December 8 2013 Latest news:
Wednesday, May 16, 2012
Hampstead’s popular philospher on Neighbours and why he’s just normal
Alain de Botton is ready for this interview. As soon as I arrive I am led into a room where the central feature is a glass table, complete with a bottle of fizzy water, two glasses and two chairs both placed at the slightly-off-angle often seen in waiting rooms. The walls are white, the bookshelf, which runs along the entirety of one wall, is a turquoise green and the carpet is expensive and thick, with a busy striped pattern of blues and browns – the kind you see in coffee shops.
As I am installed into a waiting room chair, the apartment is silent and the 42-year-old writer is all smiles. Earlier this year, he added a new volume to the prolific collection of popular philosophy volumes which have made his life’s work. His books are a pick and mix: literature, love, work, travel and more. This time the selection has been religion – spurred on (as he acknowledges in the book) by the death of his father, co-founder of Global Asset Management Gilbert de Botton.
De Botton is wealthy, intelligent and well renowned for his work. His is undoubtably in an interesting and enviable position. What I really want to ask him, though, is: does he know that, in some circles, he has a reputation for, well, over-philosophising the bleeding obvious? He predictably has a well thought out answer for this. “I think what I try to do is to crystallise truths that are to the left and to the right of the bleeding obvious. I try to phrase them in simple, clear language and give them a kind of aphoristic quality. It’s very easy, if you don’t like me, to go, ‘I knew that already, it was obvious’ because it is designed to be phrased in an obvious way. It should be both obvious and unfamiliar, that’s the idea. If I wanted to make myself sound mysterious, I could. Most critics and sociologists do. It’s very easy to sound very clever and a little bit odd and I think that project doesn’t really interest me. I would rather fail and be called someone who states the bleeding obvious, than fail and be called the genius that no-one understands.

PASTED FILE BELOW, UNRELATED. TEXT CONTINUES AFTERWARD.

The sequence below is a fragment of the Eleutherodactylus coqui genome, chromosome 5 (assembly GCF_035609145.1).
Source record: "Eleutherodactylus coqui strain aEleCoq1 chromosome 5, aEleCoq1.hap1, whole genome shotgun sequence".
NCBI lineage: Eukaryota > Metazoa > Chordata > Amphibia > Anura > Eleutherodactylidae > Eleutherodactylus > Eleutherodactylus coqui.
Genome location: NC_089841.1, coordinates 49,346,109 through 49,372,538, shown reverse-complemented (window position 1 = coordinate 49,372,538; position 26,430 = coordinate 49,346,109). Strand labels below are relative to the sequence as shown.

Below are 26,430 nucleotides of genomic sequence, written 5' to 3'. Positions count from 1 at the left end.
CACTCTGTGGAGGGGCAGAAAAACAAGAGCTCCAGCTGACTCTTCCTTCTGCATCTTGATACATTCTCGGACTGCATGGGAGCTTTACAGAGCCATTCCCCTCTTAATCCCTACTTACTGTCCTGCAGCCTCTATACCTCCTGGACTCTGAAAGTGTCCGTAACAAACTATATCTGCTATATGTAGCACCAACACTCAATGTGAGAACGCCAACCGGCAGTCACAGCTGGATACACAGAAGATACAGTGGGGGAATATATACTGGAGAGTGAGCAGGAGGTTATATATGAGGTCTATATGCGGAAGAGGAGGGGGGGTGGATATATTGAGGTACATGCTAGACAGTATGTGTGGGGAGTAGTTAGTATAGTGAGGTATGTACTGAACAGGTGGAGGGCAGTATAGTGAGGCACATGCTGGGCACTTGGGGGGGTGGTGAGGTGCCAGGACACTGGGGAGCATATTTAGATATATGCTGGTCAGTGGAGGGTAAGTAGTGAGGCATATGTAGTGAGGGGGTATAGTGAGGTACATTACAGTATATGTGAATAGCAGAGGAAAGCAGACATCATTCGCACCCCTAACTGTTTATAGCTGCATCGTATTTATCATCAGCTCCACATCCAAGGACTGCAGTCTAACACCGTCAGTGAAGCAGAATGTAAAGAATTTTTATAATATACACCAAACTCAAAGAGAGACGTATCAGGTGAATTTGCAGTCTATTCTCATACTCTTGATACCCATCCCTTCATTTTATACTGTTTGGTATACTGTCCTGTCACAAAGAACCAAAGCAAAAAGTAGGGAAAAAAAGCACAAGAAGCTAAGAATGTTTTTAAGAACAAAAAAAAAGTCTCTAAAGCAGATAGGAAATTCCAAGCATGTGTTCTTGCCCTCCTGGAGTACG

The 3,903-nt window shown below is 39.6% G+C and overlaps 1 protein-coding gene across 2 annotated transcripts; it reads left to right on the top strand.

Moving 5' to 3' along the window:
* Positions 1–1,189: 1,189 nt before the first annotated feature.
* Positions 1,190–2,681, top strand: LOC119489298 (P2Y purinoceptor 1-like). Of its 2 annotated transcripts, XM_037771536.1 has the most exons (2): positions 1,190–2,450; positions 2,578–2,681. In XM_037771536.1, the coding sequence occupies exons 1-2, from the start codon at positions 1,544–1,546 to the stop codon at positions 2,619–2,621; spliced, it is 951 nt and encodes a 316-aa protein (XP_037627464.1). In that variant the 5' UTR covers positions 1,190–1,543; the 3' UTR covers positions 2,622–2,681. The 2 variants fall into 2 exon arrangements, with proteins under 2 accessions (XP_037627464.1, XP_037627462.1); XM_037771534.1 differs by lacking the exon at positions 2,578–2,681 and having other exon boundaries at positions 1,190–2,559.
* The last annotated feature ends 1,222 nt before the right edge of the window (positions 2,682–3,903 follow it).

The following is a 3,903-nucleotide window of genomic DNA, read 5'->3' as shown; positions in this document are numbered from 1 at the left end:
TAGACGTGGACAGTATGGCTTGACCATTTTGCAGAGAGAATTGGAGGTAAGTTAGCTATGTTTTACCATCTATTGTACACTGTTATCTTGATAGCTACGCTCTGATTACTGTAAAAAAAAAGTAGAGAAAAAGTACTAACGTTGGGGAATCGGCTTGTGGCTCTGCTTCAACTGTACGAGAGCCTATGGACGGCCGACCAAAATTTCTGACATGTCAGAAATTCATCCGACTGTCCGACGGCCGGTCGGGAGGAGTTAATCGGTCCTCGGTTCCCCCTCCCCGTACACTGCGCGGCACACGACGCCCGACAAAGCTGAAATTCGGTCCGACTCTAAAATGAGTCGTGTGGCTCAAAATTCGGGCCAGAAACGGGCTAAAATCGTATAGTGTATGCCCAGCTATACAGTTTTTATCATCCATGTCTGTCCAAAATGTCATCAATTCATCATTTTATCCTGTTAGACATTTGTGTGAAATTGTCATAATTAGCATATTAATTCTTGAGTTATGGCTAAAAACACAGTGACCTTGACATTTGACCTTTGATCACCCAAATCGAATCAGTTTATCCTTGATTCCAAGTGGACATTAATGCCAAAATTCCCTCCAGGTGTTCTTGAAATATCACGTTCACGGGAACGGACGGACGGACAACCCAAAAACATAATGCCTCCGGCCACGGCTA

“My heart is in talking obviously. Half of my family were very educated, half of my family were very uneducated and a very wise friend of mine said to me the other day, ‘What you are trying to do is reconcile the two groups.’ And I think in a sense I am; I want to build a bridge between people who might be clever but totally unschooled, and people who might be schooled but are getting a bit lost in esoteric complexities.”
The echoes of bad reviews do come back to him when he sits down to write. “It puts a break on activity because you are thinking, ‘Ooh, am I an idiot?’ I’m way ahead of any other critic in terms of self-criticism. I’ll call myself an idiot before anyone else does. They are not really saying anything I don’t know in the depths of my self-hatred.” His speech occasionally dips into religious metaphor – I’m not sure whether that’s on purpose or just a side effect of working on the book, which discusses how abstract concepts from religious practice could be ideally adopted into secular life, in the slightly whimsical way he has come to be known for.
De Botton has been writing since the age of 23, when he published bestseller Essays In Love. “It was quite a big hit so it gave me the encouragement to carry on. I think it was too early.” Writing has been his life but it is not the life he wants for his two school-age sons, who feature in a picture on a shelf that hovers behind his head.